And then – big mistake, I looked Marc Morris up on the Kindle and found he’d written another book, about castles – Castles: A history of the buildings that shaped medieval Britain. It’s at times like these someone should take my Amazon account off me. Naturally I demonstrated no self-control whatsoever, not only did I order Castles, I also found a copy of Prof R Allen Brown’s classic, English Castles online, which I’ve also ordered.

Which would have been alright I suppose, if I hadn’t then decided I might as well buy The Norman Conquest anyway – which I have…


My name is Anny and I am a history-bookaholic.

Happy reading

The Year in Books: April…


Warning: This post contains gratuitous references to sadomasochism and accountancy – may not be suitable for those of a sensitive disposition…

April has been an unusually unsettling month for me. The Easter holidays always throw me out of what I laughingly call my routine,  but this was further complicated this month, when I was unexpectedly asked if I’d be interested in taking a six month work contract, doing some of the things I last did over fourteen years ago.

It well and truly sent me off kilter, as I juggled in my mind the pros (money) and cons (too many to mention) of taking it. I hadn’t realised how shallowly I’d buried some of my anxieties concerning office based working, commuting and work related stress. Well this certainly took me right back, only this time I had the addition of two daughters and a delinquent dog to add to the equation.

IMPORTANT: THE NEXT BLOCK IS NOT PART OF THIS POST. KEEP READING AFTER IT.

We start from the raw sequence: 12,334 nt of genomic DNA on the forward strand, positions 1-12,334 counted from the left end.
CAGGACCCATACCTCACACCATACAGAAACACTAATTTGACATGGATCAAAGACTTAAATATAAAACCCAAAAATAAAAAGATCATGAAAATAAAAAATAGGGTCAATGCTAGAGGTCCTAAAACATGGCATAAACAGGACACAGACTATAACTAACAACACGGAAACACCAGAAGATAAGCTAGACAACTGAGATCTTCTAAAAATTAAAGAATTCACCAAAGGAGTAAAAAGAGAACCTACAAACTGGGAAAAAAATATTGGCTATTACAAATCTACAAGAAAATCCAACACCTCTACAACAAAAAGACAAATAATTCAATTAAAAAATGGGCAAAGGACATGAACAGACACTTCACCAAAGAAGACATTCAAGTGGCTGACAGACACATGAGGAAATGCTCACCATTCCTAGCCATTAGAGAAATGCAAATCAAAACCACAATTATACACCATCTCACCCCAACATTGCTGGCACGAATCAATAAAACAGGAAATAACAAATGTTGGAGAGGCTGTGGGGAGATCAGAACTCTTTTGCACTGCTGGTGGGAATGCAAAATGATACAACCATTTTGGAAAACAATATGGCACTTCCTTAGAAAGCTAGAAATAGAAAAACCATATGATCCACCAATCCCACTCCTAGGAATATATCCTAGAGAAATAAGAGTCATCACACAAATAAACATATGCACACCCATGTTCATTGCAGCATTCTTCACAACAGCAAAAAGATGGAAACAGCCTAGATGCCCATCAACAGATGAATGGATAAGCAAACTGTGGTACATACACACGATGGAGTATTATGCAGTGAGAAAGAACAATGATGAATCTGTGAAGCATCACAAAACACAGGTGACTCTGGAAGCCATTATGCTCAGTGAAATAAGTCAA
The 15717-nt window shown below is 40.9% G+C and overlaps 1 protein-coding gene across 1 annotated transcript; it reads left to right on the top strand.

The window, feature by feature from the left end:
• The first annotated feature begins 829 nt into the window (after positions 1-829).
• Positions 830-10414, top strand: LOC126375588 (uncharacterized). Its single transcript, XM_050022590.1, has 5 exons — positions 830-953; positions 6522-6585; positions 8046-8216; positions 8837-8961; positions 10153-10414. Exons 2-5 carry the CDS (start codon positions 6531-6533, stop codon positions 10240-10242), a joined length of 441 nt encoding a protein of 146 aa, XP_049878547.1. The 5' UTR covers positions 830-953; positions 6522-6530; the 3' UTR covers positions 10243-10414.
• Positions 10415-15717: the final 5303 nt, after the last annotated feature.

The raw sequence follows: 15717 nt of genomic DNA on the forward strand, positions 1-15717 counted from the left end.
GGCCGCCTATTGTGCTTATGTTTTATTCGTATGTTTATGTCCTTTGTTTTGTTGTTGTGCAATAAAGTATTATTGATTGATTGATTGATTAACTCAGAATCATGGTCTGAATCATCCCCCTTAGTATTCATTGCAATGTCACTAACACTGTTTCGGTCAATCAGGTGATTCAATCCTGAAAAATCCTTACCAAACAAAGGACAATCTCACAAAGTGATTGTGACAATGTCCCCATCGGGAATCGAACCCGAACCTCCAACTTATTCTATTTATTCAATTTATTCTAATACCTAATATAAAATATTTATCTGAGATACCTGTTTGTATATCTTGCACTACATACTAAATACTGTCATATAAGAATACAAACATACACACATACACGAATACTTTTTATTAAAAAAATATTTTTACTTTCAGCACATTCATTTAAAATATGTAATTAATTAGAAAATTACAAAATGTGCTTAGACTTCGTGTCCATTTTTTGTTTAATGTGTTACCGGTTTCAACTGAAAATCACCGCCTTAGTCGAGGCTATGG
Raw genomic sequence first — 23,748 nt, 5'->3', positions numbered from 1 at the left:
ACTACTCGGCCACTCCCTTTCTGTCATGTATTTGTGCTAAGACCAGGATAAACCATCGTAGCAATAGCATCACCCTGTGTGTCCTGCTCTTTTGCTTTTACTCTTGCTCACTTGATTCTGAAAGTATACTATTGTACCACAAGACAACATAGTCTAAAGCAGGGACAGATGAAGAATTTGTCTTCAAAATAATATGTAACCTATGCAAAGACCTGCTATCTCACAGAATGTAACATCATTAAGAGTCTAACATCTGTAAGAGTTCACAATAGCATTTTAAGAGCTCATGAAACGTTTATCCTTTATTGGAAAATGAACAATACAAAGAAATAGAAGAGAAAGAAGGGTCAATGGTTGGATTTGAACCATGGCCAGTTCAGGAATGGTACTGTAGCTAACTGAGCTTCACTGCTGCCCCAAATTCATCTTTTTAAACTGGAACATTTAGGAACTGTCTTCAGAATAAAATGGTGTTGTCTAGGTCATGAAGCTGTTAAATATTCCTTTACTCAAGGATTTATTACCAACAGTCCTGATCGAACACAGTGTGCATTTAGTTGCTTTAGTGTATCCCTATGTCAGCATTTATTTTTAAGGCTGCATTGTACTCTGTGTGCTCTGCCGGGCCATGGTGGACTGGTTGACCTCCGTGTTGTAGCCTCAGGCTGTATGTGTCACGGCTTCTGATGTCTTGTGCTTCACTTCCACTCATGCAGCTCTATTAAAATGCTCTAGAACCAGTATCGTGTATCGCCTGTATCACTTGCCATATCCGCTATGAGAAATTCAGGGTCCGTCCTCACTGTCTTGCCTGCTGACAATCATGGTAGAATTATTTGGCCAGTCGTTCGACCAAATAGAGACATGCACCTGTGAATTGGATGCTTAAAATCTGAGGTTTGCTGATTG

I spent a very uncomfortable couple of weeks worrying about life, the universe and everything, but when the company eventually found a more suitable candidate, my relief was palpable – in fact I’ve barely stopped grinning, which I think must tell you everything you need to know.

Which is my very round about way of saying that I haven’t read much fiction in April…

What I did read was a book I borrowed on my Kindle. I came across it one night as I lay browsing titles in bed – a very dangerous thing to do – at least in the old days of book shops, you didn’t often find yourself shopping in your nightie at midnight…

The title is Sadomasochism for Accountants, by Rosy Barnes.

Now I would like to point out that as someone from a marketing background, I have had extensive experience of accountants – I can’t say that we are natural bed-fellows; marketers are by nature fond of (and good at) spending money. whilst accountants pride themselves in saving money. It inevitably leads to the occasional conflict…

The only accountant I ever really liked, was the one who exasperated at my inability to provide my expenses on the correct form, offered to do them for me – an act of kindness which he assured me simply saved him time by not having to redo the drivel I gave him.

My experience of sadomasochism is rather more limited, although who knows, perhaps one day I might yet embrace my inner tapestry-needle wielding dominatrix…